The run-off period at the end of the wet season in April and May is one of the tropics’ most anticipated events. Most fishers associate this time of the year with the flow of freshwater into the many rivers and creeks, and the stimulating effect this has on the fish population.
But there are other places where the inflow of fresh also pushes the piscatorial brigade into overdrive, particularly along the Gulf beaches. The sometimes discoloured water where the discharge from creeks and small beach springs provides protection for masses of baitfish and orange clouds of minute prawns are the place to be if you’re a hungry predator.
The jelly prawn explosion is one of the north’s most interesting phenomena, the proliferation of juvenile banana prawns attracting everything from whiting to barramundi. Along the beaches, the shore-hugging clouds are hammered by queenfish, golden trevally, barra, threadfin salmon, giant herring, tarpon, tripletail, swallowtail dart, snub-nosed dart, pikey bream and flathead.
It’s not uncommon to have to walk back up the beach so you don’t spook a school of goldens feeding right on the water’s edge. The same thing goes for barramundi. If you looking ahead as you move along the beach you’ll often identify old pink eyes lying in the shallows rather than in the deeper stuff.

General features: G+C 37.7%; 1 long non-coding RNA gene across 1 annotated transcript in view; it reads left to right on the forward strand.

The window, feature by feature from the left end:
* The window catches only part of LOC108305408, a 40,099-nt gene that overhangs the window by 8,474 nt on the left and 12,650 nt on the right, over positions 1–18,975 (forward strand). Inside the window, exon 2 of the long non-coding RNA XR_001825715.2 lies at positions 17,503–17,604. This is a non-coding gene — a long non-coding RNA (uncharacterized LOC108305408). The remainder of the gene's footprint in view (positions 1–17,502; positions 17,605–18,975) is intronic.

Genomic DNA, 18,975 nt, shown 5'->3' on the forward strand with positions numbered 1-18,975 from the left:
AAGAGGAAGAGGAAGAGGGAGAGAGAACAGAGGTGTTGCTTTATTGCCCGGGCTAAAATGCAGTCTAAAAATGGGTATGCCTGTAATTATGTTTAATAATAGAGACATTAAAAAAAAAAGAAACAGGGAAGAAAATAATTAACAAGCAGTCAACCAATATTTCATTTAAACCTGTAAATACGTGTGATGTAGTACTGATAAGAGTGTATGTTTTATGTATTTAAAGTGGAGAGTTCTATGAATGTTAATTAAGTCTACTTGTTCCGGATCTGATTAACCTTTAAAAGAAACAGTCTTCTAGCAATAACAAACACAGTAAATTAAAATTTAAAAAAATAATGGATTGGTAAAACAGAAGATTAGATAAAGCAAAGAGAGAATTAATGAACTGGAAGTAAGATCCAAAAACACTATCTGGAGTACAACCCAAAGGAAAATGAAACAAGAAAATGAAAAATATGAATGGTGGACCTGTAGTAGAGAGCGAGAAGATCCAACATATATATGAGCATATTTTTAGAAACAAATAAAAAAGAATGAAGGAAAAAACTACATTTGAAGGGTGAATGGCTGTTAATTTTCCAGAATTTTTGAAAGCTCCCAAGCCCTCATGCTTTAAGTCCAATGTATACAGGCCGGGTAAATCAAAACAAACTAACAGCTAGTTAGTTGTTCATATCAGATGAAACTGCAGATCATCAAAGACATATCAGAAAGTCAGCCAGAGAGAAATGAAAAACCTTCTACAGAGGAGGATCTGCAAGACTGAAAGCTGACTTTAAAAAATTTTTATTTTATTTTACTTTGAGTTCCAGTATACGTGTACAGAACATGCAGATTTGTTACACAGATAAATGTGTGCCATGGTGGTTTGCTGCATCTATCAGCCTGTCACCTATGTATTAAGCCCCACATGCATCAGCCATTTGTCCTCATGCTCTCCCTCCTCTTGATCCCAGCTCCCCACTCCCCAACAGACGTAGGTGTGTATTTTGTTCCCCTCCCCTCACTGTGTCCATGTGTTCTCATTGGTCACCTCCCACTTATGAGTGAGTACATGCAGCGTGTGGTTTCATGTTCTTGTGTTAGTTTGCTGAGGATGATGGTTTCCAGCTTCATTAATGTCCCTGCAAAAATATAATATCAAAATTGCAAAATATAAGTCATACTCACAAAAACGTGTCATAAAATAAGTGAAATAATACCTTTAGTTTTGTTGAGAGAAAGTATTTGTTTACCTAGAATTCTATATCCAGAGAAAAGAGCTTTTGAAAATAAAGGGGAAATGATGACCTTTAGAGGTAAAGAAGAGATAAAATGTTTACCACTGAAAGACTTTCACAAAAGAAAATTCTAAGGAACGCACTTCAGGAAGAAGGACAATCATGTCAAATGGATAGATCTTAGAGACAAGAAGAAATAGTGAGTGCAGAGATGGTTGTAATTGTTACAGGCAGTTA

Even small beach soaks can discharge enough water to attract a host of interested species. Again, be sure to closely investigate these features before you come up to them. It can make the difference between catching or spooking attendant fish.
Small to medium sized queenfish are probably the most common species encountered and they make great sport on light spin and fly tackle. Giant herring are arguably the most spectacular fish but they can be difficult to spot, even to the trained eye.
The flats around the river and creek mouths can provide hours of action, with the peak time being the early flood tide. Be careful not to wade out too far, particularly if the water is murky, as it’s easy to come off second best if a snappin’ handbag comes along.
Bait will also congregate around any rocky outcrops and around snags that have washed in during the monsoons. These places are always worth working over thoroughly, with fish often sitting under overhanging structure.
Washed up logs and trees are popular with tripletails so keep your eyes peeled for the characteristic dark shapes of these fish sheltering in the shady spots. Tripletails like a slow retrieve so don’t be afraid to slow that lure or fly down to a crawl if they follow behind and aren’t catching up.
Permit (snub-nosed dart) just love feeding on jelly prawn schools but they are often so focused on their task that they ignore any lures or flies that come their way. They are super finicky at the best of times but it can be supremely frustrating when you see them feeding so aggressively yet only want to eat 1cm long bait.
Another jelly prawn admirer is the tarpon, and some sizeable specimens can often be located within easy casting distance off the beach. Tarpon schools show up as a dark green patch, often with silver flashes as the fish turn while feeding. The fish are spectacular fighters, jumping often and high and accompanied by that characteristic gill rattle. Some of the Gulf specimens can go better than 3kg, which is about as large as tarpon get in Australian waters.